several properties in the UAE, regards India as a important feeder market.
On Sunday, it announced that it had opened a representative sales offices in India to target the luxury travel
market for its existing hotels.

© Asteco Property Management, 2017 asteco.com | asteco.com/report_library
IN THE MIDDLE EAST FOR OVER 30
YEARS
Source: The National
Back to Index
© Asteco Property Management, 2017 asteco.com | asteco.com/report_library
IN THE MIDDLE EAST FOR OVER 30
YEARS
DELAYED GCC PAYMENTS DISCOURAGE
CONSULTANCY FIRMS Thursday, April 6, 2017
Growth in the consultancy market in the GCC is slowing dramatically as multinational firms have been deterred by
late payment issues.
A study by Source Global Research (Source) found that the consultancy market grew 6 per cent in 2016, which is a
decline from the 15 per cent growth recorded in 2014.
The study said that the market had grown in size to US$2.8 billion. That compared with $2.5bn in 2014. About
$900 million of this was spent by public sector clients, but the slowdown in work for governments was even more
pronounced, with growth dropping to 5.6 per cent last year, compared with 19.4 per cent in 2014.
It said that the recent slump in oil prices had affected public sector budgets.
Edward Haigh, a director of Source Global Research, said: "Six per cent growth meant that 2016 was the year in
which the GCC – the consulting world’s star performer for so many years – stopped standing out."
Complaints from consultancy firms about late payments is also on the rise the study said, with firms reporting
that conditions in Saudi Arabia and Qatar have become "markedly worse" over the past 12 months.
Demand for consultancy services in the UAE grew by 6.6 per cent, reaching $815m last year. However, there was a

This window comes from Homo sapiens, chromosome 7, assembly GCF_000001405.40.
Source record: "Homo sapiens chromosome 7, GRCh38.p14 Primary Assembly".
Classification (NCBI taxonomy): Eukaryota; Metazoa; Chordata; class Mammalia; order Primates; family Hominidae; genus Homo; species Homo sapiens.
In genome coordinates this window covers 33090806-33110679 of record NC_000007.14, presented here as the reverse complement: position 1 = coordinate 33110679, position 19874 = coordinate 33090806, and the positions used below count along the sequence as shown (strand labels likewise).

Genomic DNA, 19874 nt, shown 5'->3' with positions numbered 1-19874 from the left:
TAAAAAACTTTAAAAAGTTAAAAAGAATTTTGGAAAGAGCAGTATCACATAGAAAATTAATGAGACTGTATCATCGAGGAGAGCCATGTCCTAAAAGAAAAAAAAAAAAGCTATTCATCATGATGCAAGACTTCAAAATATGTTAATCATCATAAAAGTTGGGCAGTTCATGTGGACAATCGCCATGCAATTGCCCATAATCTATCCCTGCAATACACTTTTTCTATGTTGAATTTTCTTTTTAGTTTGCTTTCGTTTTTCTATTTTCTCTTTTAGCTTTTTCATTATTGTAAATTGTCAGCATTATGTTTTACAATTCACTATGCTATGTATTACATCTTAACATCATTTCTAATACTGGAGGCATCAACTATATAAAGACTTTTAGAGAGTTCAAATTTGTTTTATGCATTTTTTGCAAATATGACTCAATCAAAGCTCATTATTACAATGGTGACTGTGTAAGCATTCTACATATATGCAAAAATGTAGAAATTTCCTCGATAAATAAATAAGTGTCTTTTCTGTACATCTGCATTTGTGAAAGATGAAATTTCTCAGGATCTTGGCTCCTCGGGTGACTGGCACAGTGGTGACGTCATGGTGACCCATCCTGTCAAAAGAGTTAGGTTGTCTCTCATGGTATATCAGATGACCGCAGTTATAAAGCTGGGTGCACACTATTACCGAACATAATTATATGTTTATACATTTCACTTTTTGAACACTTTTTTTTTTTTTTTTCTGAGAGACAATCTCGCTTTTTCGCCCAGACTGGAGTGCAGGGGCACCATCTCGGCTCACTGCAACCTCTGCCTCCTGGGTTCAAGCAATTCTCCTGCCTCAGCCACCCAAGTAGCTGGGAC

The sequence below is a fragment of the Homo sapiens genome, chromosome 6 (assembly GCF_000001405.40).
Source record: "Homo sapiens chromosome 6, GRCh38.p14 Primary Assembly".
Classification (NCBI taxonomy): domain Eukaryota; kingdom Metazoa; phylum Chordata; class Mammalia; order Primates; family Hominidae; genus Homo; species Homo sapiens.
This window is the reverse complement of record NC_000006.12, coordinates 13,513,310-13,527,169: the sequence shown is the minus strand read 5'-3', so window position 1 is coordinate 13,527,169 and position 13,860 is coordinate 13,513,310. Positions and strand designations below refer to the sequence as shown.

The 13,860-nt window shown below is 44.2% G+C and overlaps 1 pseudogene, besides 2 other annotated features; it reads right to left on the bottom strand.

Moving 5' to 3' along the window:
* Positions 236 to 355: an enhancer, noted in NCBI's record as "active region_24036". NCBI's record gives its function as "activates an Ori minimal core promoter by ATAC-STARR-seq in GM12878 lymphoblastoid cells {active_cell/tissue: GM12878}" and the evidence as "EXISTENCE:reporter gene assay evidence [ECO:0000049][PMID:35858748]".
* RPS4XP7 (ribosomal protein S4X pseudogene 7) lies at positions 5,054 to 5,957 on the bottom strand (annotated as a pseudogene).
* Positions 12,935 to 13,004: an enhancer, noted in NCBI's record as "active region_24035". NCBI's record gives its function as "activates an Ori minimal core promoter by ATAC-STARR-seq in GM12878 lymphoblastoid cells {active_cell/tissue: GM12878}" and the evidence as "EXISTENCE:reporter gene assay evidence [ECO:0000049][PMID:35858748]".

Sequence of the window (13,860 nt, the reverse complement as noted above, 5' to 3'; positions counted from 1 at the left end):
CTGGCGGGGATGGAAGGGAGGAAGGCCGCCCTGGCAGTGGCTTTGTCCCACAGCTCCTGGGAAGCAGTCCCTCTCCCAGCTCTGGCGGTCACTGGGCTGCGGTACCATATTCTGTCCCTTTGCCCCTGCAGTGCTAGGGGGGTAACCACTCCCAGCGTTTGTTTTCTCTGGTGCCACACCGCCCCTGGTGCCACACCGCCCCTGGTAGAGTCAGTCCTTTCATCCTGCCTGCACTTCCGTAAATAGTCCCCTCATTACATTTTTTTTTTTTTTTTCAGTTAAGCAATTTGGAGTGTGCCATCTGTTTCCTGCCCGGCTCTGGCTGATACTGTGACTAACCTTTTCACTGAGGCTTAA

significant difference noted between Abu Dhabi and Dubai. The former market was characterised by cautious
clients and slow decision-making, according to Source, whereas the latter was described as a regional bright spot.
Saudi Arabia remained the region’s biggest market, spending $1.31bn on consultants last year, while Qatar spent
$342m.
The financial services sector was the most active market for consultants across the GCC.
The report noted that the introduction of value-added tax (VAT) next year could drive demand for consultants in
the UAE.
The report also argued that the cancellation or postponement of many projects was also creating challenges for
companies that are trying to plan their own resources.
"You can’t help wondering if there’s a year of extraordinary growth dangling somewhere out there in the future of
the GCC consulting market," Mr Haigh added.
"Combine Saudi Arabia’s National Transformation Programme with a recovering oil price, pressure building in
Qatar as 2022 nears, and the Dubai World Expo in 2020, and you start to create a perfect storm of demand for
consulting services. Unfortunately for consultants, that year will not be 2017."
Chuck Harrington, the chief executive of Parsons – a US-based engineering consultancy, which earned about 20
per cent of its global revenue of US$3.2bn in 2015 (the most recent year for which figures are available) from the

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IN THE MIDDLE EAST FOR OVER 30
YEARS
VALUATION & ADVISORY SALES MANAGEMENT OWNER ASSOCIATION
"The overall issue of delayed payments in the GCC region has gotten more severe in the past few years; we are
seeing our receivables – that is, approved invoices – go significantly beyond the contractual terms and conditions
that we’ve signed up for," said Mr Harrington. "Depending on the project, late payments can reach two to three
times of the contractually mandated terms."
Mr Harrington added that there were " some hopeful signs in Saudi Arabia, such as the government bond
issuance last year, which eased the liquidity crunch in the kingdom".
Source: The National
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© Asteco Property Management, 2017 asteco.com | asteco.com/report_library
IN THE MIDDLE EAST FOR OVER 30
YEARS
WHY YOUR RENT’S TOO HIGH, AND WHAT
TO DO ABOUT IT Thursday, April 6, 2017
As the rental housing market continues to dip tenants are in a strong position to call the shots but they have to
know what the current rates are for their home area.
The hot gossip over the garden wall in the capital these days seems to be how much rent the neighbours are
paying.
Rents fell in almost every neighbourhood of Abu Dhabi last year, by as much as 25 per cent for a high-end, one-
bedroom flat on the Corniche. The market shows no sign of picking up. Property company Core Savills said that
this year’s drop in values would be close to 2016 levels, with prime and mid-prime villa values anticipated to fall by
at least 15 per cent, and apartment prices by seven per cent.
Increasingly, tenants are finding the neighbours who just moved in next door are paying substantially less rent